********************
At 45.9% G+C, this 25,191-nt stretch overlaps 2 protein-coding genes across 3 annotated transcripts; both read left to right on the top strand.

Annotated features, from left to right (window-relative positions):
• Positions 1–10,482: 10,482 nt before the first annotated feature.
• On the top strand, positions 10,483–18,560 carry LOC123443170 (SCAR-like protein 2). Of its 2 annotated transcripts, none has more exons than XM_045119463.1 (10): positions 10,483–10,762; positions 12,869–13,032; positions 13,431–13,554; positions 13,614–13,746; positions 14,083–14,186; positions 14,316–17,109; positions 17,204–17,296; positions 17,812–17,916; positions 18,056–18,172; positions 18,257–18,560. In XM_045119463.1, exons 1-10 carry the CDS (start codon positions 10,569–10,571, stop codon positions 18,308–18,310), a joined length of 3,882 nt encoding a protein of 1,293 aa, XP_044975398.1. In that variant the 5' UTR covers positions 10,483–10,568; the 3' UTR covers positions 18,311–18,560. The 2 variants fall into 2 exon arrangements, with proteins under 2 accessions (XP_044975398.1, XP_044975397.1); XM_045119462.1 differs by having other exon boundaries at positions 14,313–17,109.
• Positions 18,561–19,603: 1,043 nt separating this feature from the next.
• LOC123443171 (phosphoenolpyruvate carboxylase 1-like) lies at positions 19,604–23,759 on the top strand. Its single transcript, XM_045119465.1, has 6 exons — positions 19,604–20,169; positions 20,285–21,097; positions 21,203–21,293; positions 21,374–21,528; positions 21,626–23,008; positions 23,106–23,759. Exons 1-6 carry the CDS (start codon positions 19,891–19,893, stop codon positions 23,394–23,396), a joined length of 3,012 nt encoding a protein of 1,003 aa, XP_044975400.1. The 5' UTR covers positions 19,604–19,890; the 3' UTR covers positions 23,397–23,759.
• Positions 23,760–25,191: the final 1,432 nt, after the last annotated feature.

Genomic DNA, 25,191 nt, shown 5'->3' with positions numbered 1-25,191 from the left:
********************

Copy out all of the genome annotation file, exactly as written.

At 45.9% G+C, this 25,191-nt stretch overlaps 2 protein-coding genes across 3 annotated transcripts; both read left to right on the top strand.

Annotated features, from left to right (window-relative positions):
• Positions 1–10,482: 10,482 nt before the first annotated feature.
• On the top strand, positions 10,483–18,560 carry LOC123443170 (SCAR-like protein 2). Of its 2 annotated transcripts, none has more exons than XM_045119463.1 (10): positions 10,483–10,762; positions 12,869–13,032; positions 13,431–13,554; positions 13,614–13,746; positions 14,083–14,186; positions 14,316–17,109; positions 17,204–17,296; positions 17,812–17,916; positions 18,056–18,172; positions 18,257–18,560. In XM_045119463.1, exons 1-10 carry the CDS (start codon positions 10,569–10,571, stop codon positions 18,308–18,310), a joined length of 3,882 nt encoding a protein of 1,293 aa, XP_044975398.1. In that variant the 5' UTR covers positions 10,483–10,568; the 3' UTR covers positions 18,311–18,560. The 2 variants fall into 2 exon arrangements, with proteins under 2 accessions (XP_044975398.1, XP_044975397.1); XM_045119462.1 differs by having other exon boundaries at positions 14,313–17,109.
• Positions 18,561–19,603: 1,043 nt separating this feature from the next.
• LOC123443171 (phosphoenolpyruvate carboxylase 1-like) lies at positions 19,604–23,759 on the top strand. Its single transcript, XM_045119465.1, has 6 exons — positions 19,604–20,169; positions 20,285–21,097; positions 21,203–21,293; positions 21,374–21,528; positions 21,626–23,008; positions 23,106–23,759. Exons 1-6 carry the CDS (start codon positions 19,891–19,893, stop codon positions 23,394–23,396), a joined length of 3,012 nt encoding a protein of 1,003 aa, XP_044975400.1. The 5' UTR covers positions 19,604–19,890; the 3' UTR covers positions 23,397–23,759.
• Positions 23,760–25,191: the final 1,432 nt, after the last annotated feature.

Genomic DNA, 25,191 nt, shown 5'->3' with positions numbered 1-25,191 from the left: